China’s relatively rapid recovery reflects the resilience of its economy. Fundamentally, the effective recovery of China’s economy has actually benefited from the effective control of the pandemic and the effective maintenance of the stability of China’s internal economic development. But the way to improve the resilience of the economy remains a long-term problem to be solved. The effective recovery of the Chinese economy not only benefits from the effective macro policies, but also has much to do with the intensified efforts of a series of reform policies since the beginning of this year, which has released the vitality of the economy itself. Globally, while the COVID-19 pandemic continues, some external factors restricting China’s economic growth have not eased, which means that China’s economy will not be able to fully recover to the previous level within the short term. In addition, COVID-19 has actually accelerated the pace of adjustment in the global industrial chain, and there are still many uncertainties in the strategic friction between the U.S. and China, which is also an adverse factor restricting China’s economy. In the long run, China’s economy is still in an L-shaped cycle.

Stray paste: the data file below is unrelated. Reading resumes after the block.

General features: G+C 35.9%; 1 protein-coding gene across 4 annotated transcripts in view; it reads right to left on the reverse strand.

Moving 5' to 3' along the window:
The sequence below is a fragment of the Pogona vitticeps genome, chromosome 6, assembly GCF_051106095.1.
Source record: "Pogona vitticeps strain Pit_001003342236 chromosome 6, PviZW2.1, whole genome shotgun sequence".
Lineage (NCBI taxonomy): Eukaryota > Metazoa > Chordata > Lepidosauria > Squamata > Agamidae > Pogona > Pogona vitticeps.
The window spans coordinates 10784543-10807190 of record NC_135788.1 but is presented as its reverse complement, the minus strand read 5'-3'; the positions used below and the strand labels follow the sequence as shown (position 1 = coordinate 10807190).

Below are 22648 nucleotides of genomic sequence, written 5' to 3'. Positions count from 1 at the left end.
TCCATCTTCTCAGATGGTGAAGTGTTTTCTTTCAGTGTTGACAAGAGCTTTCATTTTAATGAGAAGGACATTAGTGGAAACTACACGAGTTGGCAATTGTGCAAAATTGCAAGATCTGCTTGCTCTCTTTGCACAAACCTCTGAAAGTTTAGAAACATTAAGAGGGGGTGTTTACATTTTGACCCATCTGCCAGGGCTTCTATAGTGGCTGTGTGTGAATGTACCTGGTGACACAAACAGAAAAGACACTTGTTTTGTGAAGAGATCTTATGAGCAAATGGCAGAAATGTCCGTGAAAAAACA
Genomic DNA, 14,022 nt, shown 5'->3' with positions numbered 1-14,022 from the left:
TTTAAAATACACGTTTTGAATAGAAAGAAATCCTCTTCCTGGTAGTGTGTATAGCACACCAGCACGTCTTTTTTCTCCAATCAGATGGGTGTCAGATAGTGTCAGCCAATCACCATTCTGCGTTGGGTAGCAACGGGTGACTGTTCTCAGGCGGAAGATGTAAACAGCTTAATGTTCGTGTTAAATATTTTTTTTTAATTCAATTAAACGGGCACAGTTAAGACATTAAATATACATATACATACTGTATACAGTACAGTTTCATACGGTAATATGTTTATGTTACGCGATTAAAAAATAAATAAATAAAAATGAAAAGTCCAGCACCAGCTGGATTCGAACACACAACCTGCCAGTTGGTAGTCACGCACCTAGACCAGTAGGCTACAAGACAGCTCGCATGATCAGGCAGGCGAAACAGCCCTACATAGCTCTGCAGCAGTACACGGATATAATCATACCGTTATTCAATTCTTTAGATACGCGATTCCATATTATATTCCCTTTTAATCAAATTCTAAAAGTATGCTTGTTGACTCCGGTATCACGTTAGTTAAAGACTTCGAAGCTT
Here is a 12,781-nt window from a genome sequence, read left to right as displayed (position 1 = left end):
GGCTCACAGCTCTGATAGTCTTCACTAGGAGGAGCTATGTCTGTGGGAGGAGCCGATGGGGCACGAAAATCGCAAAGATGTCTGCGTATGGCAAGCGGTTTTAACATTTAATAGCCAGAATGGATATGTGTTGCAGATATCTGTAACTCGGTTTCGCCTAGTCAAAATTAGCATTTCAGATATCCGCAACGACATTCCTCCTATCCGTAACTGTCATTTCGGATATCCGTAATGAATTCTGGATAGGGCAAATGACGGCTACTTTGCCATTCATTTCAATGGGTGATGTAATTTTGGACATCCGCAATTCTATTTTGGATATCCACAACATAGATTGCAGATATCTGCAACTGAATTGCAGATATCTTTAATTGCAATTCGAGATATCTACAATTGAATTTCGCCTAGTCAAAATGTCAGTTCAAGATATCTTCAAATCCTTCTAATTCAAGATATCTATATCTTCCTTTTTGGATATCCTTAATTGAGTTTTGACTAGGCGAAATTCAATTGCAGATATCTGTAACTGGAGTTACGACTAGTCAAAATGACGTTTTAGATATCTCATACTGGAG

Final analysis conclusion:
Financial data for September exceeded expectations, suggesting that China’s economy will continue to recover rapidly in the third quarter, reflecting the resilience of China’s economic “internal circulation”. However, in the long run, the pandemic and the uncertainty of U.S.-China relations remain a constraining factor, and reform is still needed to create breakthrough in the bottleneck of economic progress and achieve sustainable long-term development.
About the Authors
Founder of Anbound Think Tank in 1993, Chan Kung is now ANBOUND Chief Researcher. Chan Kung is one of China’s renowned experts in information analysis. Most of Chan Kung‘s outstanding academic research activities are in economic information analysis, particularly in the area of public policy.
Wei Hongxu, graduated from the School of Mathematics of Peking University with a Ph.D. in Economics from the University of Birmingham, UK in 2010 and is a researcher at Anbound Consulting, an independent think tank with headquarters in Beijing.